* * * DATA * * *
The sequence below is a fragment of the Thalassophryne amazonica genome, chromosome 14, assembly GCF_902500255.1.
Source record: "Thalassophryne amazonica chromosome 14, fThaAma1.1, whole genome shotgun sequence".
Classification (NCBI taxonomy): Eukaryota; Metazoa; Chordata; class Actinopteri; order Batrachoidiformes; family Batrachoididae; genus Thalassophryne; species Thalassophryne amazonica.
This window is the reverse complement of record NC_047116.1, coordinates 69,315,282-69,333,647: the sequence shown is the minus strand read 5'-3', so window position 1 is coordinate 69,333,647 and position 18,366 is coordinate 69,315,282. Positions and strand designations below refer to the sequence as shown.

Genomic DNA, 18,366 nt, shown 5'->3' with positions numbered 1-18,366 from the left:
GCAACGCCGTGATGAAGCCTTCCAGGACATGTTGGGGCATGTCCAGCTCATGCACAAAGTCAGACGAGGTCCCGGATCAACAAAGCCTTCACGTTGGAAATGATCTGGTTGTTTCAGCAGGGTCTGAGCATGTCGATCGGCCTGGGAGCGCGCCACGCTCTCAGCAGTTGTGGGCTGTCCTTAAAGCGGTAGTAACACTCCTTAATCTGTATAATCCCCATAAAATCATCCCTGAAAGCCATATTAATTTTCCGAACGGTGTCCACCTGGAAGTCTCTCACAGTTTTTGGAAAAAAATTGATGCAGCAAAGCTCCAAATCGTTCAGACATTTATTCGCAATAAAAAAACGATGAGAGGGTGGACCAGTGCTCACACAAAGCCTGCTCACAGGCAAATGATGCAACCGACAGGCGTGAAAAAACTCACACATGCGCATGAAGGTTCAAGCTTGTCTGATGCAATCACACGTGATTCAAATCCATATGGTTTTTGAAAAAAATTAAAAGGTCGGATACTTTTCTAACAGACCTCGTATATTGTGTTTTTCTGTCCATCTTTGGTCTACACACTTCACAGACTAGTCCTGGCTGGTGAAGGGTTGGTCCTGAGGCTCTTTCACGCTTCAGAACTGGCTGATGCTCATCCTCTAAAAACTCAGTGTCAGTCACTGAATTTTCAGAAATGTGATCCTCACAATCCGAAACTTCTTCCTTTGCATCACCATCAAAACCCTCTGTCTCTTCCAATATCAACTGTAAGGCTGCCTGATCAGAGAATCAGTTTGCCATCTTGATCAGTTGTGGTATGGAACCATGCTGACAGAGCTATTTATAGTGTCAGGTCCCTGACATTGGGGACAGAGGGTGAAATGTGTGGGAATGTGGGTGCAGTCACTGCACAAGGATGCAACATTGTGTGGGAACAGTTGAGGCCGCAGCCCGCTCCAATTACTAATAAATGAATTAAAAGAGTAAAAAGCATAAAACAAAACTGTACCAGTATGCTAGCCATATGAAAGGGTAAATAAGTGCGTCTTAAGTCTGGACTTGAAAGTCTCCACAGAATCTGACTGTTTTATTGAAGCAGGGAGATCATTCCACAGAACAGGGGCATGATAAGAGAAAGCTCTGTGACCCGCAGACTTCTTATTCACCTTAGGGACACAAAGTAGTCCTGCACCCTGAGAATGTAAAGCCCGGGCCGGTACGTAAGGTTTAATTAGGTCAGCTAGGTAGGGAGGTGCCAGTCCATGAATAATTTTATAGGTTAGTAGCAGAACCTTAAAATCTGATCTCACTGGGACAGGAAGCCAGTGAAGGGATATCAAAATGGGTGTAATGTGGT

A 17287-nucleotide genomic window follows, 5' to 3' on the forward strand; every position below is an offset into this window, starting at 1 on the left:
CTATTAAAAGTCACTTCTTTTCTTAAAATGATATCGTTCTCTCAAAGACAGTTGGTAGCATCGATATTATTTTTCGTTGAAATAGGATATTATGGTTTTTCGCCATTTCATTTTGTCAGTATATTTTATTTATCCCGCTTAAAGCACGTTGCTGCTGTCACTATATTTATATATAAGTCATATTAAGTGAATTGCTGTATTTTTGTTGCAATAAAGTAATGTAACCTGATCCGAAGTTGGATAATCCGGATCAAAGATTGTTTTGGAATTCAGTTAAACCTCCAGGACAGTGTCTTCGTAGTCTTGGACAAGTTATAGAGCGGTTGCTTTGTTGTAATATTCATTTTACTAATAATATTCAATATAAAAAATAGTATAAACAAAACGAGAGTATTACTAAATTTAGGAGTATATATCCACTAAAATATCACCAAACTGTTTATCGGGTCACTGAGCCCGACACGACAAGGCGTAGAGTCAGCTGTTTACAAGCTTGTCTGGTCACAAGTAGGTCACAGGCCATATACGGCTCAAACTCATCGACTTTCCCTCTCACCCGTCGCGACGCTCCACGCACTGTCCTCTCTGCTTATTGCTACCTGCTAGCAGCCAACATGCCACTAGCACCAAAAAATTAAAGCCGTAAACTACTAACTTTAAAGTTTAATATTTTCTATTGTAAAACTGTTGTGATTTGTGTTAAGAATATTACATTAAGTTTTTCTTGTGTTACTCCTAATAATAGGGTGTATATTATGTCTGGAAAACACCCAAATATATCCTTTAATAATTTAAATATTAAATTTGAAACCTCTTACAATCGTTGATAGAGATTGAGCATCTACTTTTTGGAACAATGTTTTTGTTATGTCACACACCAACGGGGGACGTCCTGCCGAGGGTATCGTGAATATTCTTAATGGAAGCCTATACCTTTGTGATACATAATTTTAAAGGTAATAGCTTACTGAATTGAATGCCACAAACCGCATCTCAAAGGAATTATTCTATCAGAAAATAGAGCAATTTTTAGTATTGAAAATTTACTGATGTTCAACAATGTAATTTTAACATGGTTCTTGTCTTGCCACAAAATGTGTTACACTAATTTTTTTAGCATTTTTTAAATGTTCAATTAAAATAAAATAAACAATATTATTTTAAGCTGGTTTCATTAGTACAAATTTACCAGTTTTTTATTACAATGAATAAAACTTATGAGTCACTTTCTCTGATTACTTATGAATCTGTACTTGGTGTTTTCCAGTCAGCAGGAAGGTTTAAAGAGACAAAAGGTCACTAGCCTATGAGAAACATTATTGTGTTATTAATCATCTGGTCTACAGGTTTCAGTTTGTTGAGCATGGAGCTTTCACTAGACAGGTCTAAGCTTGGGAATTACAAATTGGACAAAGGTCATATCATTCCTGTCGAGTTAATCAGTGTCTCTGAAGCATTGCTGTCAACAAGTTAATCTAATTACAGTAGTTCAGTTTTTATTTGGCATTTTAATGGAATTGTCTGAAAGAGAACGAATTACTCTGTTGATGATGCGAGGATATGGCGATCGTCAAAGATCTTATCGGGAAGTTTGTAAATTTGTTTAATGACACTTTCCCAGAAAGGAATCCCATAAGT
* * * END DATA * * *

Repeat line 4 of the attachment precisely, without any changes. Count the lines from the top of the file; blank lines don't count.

This window is the reverse complement of record NC_047116.1, coordinates 69,315,282-69,333,647: the sequence shown is the minus strand read 5'-3', so window position 1 is coordinate 69,333,647 and position 18,366 is coordinate 69,315,282. Positions and strand designations below refer to the sequence as shown.